Connecticut's coordinated recruiting efforts to lure more international firms to the state are resonating loudest among nascent technology firms in Israel, observers say.
At least two Israeli technology firms have opened doors in this state in recent years, and dozens more are exploring opportunities to lease or buy real estate and employ workers to ply the broader U.S. market with their products and services.
One, Biological Industries, last fall opened in Cromwell, where it stores and distributes cultures used to grow stem cells. In March 2014, Israeli software developer Applango opened its U.S. headquarters in Stamford, with financial backing from the state Department of Economic and Community Development (DECD).
Their arrival, says the state's top economic-development promoter and others, illustrates Connecticut's successful efforts at taking its message to commercial corners around the globe.
Along with job prospects, the Israeli transplants' heavy technology focus — biopharma, medical devices and software development — augments Connecticut's deep technology and manufacturing roots, observers say. Connecticut, in return, offers them a gateway into the vast, lucrative U.S. marketplace.
"They're a country that doesn't have a big marketplace,'' said Jason Giulietti, vice president for business recruitment with the nonprofit Connecticut Economic Resource Center Inc. (CERC). "What they're looking to do is get into the largest marketplace, and that's the United States.''
Giulietti said he expects that one of every five of the 50 Israeli firms he is currently pursuing will eventually establish operations in Connecticut sometime within the next 18 months. Some of those, Giulietti said, are weighing uprooting and relocating entire operations to Connecticut from Israel.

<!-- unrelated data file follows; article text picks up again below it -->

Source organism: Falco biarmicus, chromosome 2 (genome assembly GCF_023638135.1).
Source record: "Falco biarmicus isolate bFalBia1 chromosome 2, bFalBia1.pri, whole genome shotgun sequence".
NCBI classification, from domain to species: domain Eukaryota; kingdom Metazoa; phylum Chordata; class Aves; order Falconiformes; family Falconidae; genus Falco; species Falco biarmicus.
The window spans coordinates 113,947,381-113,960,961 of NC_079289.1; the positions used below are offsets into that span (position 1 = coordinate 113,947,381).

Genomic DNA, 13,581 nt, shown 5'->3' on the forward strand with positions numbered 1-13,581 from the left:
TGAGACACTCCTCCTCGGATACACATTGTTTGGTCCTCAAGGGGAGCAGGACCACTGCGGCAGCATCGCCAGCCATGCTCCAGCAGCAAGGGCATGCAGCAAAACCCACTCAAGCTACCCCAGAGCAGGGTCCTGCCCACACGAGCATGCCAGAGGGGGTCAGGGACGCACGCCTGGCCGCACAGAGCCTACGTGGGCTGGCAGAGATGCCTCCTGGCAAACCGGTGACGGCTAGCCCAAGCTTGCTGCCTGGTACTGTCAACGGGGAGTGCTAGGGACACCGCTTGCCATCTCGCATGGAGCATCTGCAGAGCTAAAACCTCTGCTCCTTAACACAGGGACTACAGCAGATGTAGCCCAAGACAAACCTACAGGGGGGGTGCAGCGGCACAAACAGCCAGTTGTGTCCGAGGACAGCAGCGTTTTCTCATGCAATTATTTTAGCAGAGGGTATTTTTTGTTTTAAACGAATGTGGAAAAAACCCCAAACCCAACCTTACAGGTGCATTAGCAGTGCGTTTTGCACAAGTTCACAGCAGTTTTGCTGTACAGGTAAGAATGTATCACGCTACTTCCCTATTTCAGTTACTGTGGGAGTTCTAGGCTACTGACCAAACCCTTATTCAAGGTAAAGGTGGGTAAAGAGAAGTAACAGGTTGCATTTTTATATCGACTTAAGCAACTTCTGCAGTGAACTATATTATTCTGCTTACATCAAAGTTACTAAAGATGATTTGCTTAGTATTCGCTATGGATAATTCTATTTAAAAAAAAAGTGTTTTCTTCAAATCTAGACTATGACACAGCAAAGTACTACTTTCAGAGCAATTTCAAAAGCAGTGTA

Rebecca "Becky" Nolan is vice president of business development at MetroHartford Alliance, the region's business promoter. Nolan has worked closely with CERC, DECD and other state agencies and nonprofits since 2011 to elevate Connecticut's economic visibility among U.S. trade allies globally.
That Israel has emerged, along with Germany, the United Kingdom, Italy, as well as several other Middle Eastern nations, as Connecticut's economic partners partly reflects the synergies of both, Nolan said.
For example, Connecticut is home to biopharmas such as New Haven's Alexion Pharmaceuticals and German drugmaker Boehringer-Ingelheim's U.S. arm is in Norwalk; medical-device maker Covidien has a manufacturing facility in North Haven. Software development, particularly products for protecting online access and information, are the province of many Connecticut and Israeli startups.
Genesis for Connecticut's mounting interest among Israeli entrepreneurs can be traced to a series of "summits'' coordinted by MetroHartford Alliance and others, including Connecticut's Jewish diaspora, to match those Israeli firms, many of which coveted doing business with or in the U.S., with Connecticut entrepreneurs who could facilitate them.
Held annually in various Connecticut locales starting in 2011, the summits also featured Connecticut Innovations Inc. — the state's quasi-public venture capital investor — the state labor department, plus this state's leading research universities, UConn and Yale.
The first summit, held in May 2011 at East Hartford's Goodwin College, drew between 80 to 100 attendees, along with Israel's economic minister, according to Laura Zimmerman, planning-community development vice president for the Jewish Federation of Greater Hartford.
The second, in June 2012, at East Hartford's Rentschler Field, drew more than 150; the third, in June 2013, drew more than 200 to Wallingford's Oakdale Theater, Zimmerman said. This year's summit is set for May 11 at Infinity Music Hall & Bistro in downtown Hartford.
Spurred by response to and attendance at those summits, DECD Commissioner Catherine Smith in Dec. 2013 led a group of fewer than a dozen people on an economic mission to Israel. Two months earlier, UConn President Susan B. Herbst and retired men's basketball coach Jim Calhoun led an academic mission to the country.